The QRM accepts analytic solutions in the so-called degenerate qubit, , and relativistic, , regimes Pedernales et al. (2015). After diagonalization in the qubit basis, the first is reduced to two decoupled harmonic oscillators with discrete spectrum and the second to a Dirac equation in (1+1)D with continuous spectrum. In the following, we introduce a single-parameter QRM that interpolates between these two regimes. It is engineered to show spectral collapse Ng et al. (1999); Duan et al. (2016); Penna et al. (2017). We show that, in the degenerate qubit regime, the eigenstates are superposition of even and odd displaced number states correlated to the ground and excited state of the qubit, in that order. In the relativistic regime, the eigenstates are the unbalanced superposition of position states that can be written as infinitely squeezed coherent states correlated to the internal states of the qubit. These obvious in hindsight results are straightforward to calculate. We numerically explore the statistics of the first and second neighbors spectral differences before the transition to the continuous spectrum regime. Their histograms show the interweaving of two central separations for nearest neighbors that keep a constant second neighbor spectral separation. Finally, we use Hussimi Q-function to visually explore the displacement and squeezing of the ground state of our model as the control parameter takes us close to the continuous spectrum regime.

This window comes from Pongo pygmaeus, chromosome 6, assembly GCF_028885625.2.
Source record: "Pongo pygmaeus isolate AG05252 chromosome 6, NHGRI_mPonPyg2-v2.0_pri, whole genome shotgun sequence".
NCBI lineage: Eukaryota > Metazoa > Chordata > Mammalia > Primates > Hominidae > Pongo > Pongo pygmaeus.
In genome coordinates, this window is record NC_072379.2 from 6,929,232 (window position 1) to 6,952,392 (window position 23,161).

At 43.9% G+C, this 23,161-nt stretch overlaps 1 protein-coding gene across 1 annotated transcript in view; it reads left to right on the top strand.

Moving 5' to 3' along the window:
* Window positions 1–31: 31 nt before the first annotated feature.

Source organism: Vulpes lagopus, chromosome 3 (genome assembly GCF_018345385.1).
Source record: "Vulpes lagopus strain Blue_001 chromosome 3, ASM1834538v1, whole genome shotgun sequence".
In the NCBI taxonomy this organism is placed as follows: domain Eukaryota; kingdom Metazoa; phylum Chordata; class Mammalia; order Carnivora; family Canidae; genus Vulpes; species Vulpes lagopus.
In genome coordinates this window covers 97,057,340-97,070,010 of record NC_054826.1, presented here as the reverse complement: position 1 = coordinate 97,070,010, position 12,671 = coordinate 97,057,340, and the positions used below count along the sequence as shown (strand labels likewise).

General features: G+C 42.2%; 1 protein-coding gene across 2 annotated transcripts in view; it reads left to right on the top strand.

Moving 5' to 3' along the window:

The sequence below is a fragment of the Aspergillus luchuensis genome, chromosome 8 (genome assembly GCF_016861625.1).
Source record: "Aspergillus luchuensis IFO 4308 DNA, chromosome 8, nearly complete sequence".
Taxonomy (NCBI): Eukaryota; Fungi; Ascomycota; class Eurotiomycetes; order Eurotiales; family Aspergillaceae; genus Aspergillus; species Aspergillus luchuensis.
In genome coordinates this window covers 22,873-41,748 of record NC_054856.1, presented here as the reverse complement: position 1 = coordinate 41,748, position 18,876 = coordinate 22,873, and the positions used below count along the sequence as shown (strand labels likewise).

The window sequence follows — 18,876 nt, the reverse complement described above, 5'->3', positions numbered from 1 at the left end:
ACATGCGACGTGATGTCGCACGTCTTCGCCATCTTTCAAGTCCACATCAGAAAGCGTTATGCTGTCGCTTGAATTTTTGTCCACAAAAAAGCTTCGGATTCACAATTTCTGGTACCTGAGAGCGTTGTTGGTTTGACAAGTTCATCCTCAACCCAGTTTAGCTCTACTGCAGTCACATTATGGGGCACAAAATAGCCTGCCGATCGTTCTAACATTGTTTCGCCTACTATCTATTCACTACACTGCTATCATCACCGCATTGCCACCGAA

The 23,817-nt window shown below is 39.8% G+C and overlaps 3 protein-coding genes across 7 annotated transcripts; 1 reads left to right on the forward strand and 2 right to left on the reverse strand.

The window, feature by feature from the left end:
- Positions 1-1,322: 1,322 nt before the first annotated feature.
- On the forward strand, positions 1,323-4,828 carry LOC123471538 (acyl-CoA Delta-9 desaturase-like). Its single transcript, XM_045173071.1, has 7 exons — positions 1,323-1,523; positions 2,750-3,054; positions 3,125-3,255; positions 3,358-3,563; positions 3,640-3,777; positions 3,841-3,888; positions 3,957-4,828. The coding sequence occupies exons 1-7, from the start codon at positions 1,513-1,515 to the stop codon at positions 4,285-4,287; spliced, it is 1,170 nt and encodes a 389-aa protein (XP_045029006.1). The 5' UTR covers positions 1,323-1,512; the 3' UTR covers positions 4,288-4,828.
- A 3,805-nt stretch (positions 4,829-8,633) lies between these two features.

We propose a single-parameter QRM,
that interpolates between the so-called degenerate qubit, , and relativistic, , regimes for the extremal values of the control parameter . We recover the QRM for . A trapped ion quantum simulation Pedernales et al. (2015), provides the desired level of control through blue (red) driving sidebands, () where the parameter () is the frequency of the driving laser detuned to the blue (red) of the ion transition frequency , and the center of mass motion frequency is given by . The effective coupling strength is related to the Lamb-Dicke parameter of the trap and the amplitude of the driving field.
Strictly speaking, our model is solvable Braak (2011); Guan et al. (2018). We focus on the regimes with analytic closed form solution and favour the Fulton-Gouterman procedure to diagonalize it in the qubit basis Moroz (2013),
where the dynamics in the boson sector,